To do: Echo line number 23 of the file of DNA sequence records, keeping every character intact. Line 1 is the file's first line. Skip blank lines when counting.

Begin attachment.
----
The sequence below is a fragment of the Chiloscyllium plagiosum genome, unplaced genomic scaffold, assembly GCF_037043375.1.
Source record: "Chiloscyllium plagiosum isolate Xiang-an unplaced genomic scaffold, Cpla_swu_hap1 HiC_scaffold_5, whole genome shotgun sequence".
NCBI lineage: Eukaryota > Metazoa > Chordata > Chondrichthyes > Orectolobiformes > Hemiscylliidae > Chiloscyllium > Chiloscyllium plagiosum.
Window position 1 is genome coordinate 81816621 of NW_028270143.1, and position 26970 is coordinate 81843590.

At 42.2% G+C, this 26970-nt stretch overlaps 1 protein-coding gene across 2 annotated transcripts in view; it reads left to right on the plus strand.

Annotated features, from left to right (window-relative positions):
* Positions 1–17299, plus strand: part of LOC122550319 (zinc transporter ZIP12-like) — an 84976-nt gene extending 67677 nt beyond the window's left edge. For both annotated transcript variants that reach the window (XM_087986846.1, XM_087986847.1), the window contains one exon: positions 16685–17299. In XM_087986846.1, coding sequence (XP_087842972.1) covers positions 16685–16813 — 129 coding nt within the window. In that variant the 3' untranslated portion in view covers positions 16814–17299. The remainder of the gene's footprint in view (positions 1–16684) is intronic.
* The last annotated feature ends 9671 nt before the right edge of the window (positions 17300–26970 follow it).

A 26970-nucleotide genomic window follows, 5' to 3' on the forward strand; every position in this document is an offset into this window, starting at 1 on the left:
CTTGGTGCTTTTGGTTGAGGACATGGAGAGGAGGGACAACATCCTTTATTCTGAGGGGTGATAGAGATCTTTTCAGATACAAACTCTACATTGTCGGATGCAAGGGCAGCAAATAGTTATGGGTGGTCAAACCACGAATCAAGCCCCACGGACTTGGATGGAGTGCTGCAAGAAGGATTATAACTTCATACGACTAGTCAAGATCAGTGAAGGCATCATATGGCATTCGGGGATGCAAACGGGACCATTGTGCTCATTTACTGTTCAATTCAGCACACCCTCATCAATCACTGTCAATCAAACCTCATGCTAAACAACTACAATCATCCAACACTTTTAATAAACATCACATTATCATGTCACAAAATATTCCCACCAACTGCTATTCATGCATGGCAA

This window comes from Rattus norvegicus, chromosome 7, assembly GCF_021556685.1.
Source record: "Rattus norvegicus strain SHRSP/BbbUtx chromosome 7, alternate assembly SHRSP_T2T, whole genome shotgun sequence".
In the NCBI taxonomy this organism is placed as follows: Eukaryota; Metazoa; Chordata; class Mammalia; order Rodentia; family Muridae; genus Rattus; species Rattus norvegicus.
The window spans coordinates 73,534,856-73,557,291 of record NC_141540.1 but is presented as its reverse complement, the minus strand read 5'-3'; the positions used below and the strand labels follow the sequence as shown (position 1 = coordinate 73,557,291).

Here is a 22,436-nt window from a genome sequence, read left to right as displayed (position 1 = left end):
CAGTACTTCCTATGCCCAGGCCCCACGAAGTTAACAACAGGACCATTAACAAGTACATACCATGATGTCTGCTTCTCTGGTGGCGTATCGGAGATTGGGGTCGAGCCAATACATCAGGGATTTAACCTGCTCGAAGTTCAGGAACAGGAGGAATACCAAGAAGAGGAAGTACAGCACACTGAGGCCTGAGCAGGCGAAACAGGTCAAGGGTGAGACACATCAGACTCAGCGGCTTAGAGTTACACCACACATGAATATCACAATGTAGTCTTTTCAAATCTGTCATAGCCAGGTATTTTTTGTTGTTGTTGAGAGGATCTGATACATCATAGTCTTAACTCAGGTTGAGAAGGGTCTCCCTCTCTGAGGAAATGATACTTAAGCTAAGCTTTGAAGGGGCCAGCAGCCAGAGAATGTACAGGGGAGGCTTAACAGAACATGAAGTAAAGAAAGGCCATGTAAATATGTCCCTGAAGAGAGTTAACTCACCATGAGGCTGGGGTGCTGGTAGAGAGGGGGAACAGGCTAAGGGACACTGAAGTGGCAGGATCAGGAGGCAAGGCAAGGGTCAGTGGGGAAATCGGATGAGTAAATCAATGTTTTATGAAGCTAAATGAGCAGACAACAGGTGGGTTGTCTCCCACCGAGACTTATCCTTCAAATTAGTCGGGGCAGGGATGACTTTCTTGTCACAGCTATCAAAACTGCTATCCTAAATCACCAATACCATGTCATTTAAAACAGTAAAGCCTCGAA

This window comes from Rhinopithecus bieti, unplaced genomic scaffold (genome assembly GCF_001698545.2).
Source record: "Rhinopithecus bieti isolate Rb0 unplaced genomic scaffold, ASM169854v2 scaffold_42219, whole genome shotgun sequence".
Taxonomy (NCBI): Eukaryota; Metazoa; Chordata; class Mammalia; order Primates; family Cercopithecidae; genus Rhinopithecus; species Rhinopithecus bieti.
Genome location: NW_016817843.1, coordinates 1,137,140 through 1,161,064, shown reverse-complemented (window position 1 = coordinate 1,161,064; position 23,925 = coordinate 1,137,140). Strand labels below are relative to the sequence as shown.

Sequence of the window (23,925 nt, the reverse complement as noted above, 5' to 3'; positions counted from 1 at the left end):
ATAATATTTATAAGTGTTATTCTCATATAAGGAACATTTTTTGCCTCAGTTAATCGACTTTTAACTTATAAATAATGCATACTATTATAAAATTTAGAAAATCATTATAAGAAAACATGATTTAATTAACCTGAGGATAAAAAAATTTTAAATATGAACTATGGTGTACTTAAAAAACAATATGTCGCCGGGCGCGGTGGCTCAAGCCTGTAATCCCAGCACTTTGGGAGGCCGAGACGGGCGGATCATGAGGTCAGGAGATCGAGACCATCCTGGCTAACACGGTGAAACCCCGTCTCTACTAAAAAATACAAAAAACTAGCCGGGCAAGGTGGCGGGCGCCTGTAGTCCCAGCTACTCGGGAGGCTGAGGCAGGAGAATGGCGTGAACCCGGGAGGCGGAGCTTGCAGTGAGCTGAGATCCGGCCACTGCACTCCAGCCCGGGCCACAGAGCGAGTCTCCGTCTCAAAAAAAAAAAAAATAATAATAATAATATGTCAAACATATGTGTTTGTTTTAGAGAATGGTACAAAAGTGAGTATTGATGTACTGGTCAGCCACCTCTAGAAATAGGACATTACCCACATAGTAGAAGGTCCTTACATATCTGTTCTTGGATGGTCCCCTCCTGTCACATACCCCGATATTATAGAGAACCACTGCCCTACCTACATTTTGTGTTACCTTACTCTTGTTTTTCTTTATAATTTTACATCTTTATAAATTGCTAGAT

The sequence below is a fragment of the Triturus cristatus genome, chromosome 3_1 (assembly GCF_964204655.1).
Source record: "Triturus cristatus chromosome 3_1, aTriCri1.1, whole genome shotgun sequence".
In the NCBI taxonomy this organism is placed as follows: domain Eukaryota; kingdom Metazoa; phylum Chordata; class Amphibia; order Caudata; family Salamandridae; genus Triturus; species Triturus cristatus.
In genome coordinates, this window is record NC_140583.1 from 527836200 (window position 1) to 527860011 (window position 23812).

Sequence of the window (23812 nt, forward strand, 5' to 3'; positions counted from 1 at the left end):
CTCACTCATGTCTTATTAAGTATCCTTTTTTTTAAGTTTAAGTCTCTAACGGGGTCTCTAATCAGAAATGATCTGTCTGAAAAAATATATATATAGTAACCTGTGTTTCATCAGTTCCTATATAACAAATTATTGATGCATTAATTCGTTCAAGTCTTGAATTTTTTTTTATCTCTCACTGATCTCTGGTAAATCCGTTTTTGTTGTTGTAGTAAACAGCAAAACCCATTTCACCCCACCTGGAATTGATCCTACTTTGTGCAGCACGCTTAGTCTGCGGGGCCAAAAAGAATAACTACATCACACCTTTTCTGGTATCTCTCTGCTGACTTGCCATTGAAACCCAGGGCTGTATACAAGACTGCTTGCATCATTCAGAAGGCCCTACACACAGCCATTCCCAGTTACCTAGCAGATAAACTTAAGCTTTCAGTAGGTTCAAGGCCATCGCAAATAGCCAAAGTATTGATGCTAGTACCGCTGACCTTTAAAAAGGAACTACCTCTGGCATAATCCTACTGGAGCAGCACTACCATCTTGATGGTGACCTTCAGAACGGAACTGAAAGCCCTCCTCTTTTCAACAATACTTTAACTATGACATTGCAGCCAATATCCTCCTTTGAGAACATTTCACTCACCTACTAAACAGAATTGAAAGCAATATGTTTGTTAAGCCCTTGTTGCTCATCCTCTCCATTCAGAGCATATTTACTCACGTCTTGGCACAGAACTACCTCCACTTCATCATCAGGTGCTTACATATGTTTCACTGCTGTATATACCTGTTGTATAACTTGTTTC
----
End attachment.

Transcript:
The sequence below is a fragment of the Triturus cristatus genome, chromosome 3_1 (assembly GCF_964204655.1).